In a previous post I wrote about the difficulties inherent in learning a foreign language for some people with dyslexia.

It seems that children who learning more regular alphabets, such as Greek and Spanish, gain fluency and efficiency faster than children who have to tackle less regular languages such as English. No surprises there.

This does not mean, of course, that dyslexia doesn’t exist in these countries whose tongue is more consistent than ours. Rather that the difficulties are less likely to appear so early and are not always about late development in acquiring literacy. Differences in organisational skills, working memory and information processing may all be evident and be compatible with an identification of dyslexia even if reading and writing is fluent.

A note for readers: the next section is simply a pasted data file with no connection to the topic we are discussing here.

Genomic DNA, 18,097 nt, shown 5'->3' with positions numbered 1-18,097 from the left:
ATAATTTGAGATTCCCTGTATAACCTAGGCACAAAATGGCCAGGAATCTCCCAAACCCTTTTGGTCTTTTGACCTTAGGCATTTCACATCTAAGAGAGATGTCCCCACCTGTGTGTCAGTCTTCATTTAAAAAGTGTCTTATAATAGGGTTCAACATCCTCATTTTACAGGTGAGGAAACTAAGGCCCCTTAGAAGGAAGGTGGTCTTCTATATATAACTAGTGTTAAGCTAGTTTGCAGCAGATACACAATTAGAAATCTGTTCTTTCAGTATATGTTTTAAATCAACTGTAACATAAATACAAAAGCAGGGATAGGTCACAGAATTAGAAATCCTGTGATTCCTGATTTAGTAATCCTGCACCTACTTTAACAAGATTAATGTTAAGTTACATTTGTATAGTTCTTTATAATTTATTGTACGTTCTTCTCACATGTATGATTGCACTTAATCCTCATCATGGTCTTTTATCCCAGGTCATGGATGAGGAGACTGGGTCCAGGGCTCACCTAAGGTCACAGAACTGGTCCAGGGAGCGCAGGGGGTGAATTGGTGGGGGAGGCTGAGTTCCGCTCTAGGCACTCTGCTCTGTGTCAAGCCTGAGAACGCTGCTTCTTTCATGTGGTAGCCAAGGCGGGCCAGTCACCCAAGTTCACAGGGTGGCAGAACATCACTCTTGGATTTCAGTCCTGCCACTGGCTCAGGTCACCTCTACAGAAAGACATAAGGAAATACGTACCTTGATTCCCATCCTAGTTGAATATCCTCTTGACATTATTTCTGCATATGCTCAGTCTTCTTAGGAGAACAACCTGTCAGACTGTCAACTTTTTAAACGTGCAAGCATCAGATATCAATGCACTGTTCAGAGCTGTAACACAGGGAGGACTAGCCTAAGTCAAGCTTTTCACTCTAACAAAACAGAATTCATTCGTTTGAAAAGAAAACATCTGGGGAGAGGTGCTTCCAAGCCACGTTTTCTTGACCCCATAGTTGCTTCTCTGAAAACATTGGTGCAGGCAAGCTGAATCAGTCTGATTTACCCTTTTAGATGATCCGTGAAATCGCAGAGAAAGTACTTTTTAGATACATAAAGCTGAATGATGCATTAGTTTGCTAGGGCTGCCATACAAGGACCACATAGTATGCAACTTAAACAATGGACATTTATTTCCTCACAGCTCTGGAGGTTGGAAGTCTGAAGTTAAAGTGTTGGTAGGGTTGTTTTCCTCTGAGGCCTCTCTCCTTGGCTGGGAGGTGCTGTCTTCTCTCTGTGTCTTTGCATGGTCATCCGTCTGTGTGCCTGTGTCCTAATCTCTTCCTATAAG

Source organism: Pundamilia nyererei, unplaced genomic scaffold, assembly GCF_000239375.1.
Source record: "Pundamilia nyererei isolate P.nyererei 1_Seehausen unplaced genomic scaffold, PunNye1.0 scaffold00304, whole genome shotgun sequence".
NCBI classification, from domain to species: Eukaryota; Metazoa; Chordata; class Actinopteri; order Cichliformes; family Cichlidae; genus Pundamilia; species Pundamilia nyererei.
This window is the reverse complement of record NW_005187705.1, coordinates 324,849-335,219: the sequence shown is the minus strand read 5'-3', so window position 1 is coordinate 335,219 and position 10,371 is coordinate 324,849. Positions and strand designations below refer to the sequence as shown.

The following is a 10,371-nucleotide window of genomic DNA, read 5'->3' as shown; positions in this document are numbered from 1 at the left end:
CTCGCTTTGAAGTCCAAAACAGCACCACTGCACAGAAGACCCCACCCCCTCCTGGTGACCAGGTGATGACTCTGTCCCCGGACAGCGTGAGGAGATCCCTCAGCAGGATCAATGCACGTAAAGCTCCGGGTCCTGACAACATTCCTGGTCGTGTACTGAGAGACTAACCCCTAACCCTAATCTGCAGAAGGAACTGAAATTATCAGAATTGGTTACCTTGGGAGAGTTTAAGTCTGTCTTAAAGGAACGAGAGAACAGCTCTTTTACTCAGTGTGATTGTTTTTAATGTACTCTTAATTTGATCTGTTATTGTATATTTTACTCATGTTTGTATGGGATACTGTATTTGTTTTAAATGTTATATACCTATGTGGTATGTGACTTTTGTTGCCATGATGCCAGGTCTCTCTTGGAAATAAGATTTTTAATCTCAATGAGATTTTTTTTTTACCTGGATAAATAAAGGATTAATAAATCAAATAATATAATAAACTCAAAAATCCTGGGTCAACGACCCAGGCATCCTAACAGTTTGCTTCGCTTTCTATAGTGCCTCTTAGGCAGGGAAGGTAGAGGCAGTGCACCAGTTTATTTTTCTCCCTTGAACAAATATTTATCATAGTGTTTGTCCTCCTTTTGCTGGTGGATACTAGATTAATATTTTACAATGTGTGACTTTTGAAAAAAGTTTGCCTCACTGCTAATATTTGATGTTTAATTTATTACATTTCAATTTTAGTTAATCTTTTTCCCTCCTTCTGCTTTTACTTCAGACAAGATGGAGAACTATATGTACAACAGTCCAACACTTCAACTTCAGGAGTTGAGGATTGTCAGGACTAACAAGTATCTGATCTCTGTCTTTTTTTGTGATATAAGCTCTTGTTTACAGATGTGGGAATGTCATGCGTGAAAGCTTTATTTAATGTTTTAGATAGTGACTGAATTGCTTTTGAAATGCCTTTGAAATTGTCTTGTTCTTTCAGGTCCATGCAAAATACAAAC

A useful resource is Hilary McColl’s site devoted to modern foreign language learning and inclusion.